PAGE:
For this semester the subtitle of American Poetry will be “The Visionary Tradition.”

And so it was I entered the broken world
To trace the visionary company of love, its voice
An instant in the wind (I know not whither hurled)
But not for long to hold each desperate choice.
—Hart Crane

There’s one great vein of religious feeling that expresses contempt for the world and pity for mortal man; it stresses the transience and tragedy of life and the constraints of the human condition. It counsels stoicism and otherworldliness and exhorts us to rise above the temptations of the flesh, hinting that we can attain spirituality and transcendence in a purely mental sphere. . . But there’s another strain of religious thinking that is utopian rather than tragic. In line with a long heretical tradition, it tells us that we can achieve spiritual and moral victories even in the fleshpots of the world, through what Blake called “an improvement of sensual enjoyment.” It encourages us to make exorbitant, apocalyptic demands upon life and tells us that we can break through the joyless forms of everyday existence toward a radiant communality and wholeness. It insists that we and the world we live in are more malleable, more alive with possibility, less restricted by circumstance, than society or the notion of original sin would have us believe —Morris Dickstein, Gates of Eden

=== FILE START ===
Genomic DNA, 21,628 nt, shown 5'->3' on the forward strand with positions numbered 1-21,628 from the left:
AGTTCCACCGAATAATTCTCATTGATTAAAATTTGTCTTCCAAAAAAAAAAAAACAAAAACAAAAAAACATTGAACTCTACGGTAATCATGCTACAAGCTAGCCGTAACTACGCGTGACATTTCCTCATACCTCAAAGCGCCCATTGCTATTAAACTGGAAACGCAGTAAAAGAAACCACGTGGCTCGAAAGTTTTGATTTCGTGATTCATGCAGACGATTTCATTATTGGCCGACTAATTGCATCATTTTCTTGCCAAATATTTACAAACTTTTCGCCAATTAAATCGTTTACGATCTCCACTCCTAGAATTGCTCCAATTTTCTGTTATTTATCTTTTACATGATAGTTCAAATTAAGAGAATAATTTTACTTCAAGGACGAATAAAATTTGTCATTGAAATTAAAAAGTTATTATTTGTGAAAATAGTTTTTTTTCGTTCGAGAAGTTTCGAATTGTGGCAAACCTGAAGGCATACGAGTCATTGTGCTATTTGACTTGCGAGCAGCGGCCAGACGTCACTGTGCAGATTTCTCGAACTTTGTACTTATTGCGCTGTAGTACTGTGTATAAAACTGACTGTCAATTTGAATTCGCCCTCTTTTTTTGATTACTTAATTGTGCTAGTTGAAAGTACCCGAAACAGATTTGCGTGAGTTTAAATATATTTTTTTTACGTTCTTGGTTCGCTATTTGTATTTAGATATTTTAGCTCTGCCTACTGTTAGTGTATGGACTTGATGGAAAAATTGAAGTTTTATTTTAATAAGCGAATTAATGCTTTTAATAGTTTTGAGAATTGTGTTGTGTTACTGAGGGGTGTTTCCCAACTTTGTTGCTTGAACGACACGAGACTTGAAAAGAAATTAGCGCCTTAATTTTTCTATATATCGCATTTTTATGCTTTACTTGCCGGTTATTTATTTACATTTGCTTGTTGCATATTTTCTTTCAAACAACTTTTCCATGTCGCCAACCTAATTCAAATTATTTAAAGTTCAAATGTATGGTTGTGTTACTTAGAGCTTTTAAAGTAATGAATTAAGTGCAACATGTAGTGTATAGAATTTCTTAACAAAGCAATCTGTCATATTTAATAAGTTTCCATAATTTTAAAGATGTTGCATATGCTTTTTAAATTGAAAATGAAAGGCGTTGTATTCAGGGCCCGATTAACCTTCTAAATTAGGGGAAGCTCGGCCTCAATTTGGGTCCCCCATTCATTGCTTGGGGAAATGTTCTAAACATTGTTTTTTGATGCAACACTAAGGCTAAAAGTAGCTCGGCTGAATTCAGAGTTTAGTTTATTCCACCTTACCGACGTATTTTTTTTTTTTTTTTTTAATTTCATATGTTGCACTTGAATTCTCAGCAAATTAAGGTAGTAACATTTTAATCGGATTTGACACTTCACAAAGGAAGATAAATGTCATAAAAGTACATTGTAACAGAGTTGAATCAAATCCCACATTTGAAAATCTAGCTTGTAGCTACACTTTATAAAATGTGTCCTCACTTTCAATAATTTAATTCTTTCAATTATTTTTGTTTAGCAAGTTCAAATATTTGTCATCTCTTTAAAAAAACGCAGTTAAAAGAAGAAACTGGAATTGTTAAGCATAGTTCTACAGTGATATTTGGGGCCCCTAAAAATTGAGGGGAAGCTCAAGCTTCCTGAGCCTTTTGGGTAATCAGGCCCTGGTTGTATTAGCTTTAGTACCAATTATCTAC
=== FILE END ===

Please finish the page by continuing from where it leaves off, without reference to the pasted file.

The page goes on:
The visionary creates, or dwells in, a higher spiritual world in which the objects of perception in this one have become transfigured and charged with a new intensity of symbolism. This is quite consistent with art, because it never relinquishes the visualization which no artist can do without . . . This suggests that mysticism and art are in the long wrong mutually exclusive but that the visionary and the artist are allied. —Northrop Frye

This course will trace what has become the dominant tradition in American poetry. Its keynote address is Emerson’s “The Poet,” which urges the following guidelines: 1) form should be an extension of content, not a pre-existing Platonic structure [ “For it is not metres, but a metre-making argument, that makes a poem, -- a thought so passionate and alive, that, like the spirit of a plant or an animal, it has an architecture of its own, and adorns nature with a new thing.”] 2) A language that restores sensuousness and specificity to our poetry [“But wise men pierce this rotten diction and fasten words again to visible things.”] and 3) the subject matter of a poem should be immediate consciousness living its quotidian existence [“I embrace the common, I explore and sit at the feet of the familiar, the low.”]

This course will explore this tradition through the following poets: Walt Whitman, Emily Dickinson, Robert Frost, William Carlos Williams, Wallace Stevens, Hart Crane, Allen Ginsberg, Denise Levertov, Rita Dove, and spoets of your choice. There will be writings and analysis for each class period on Canvas and a final project which has both a teaching and a written component.

Taught by Dr. Martin Bickman.

Requisites: Restricted to students with 27-180 credits (Sophomores, Juniors or Seniors).
Additional Information: Arts Sci Gen Ed: Distribution-Arts Humanities
Departmental Category: American Literature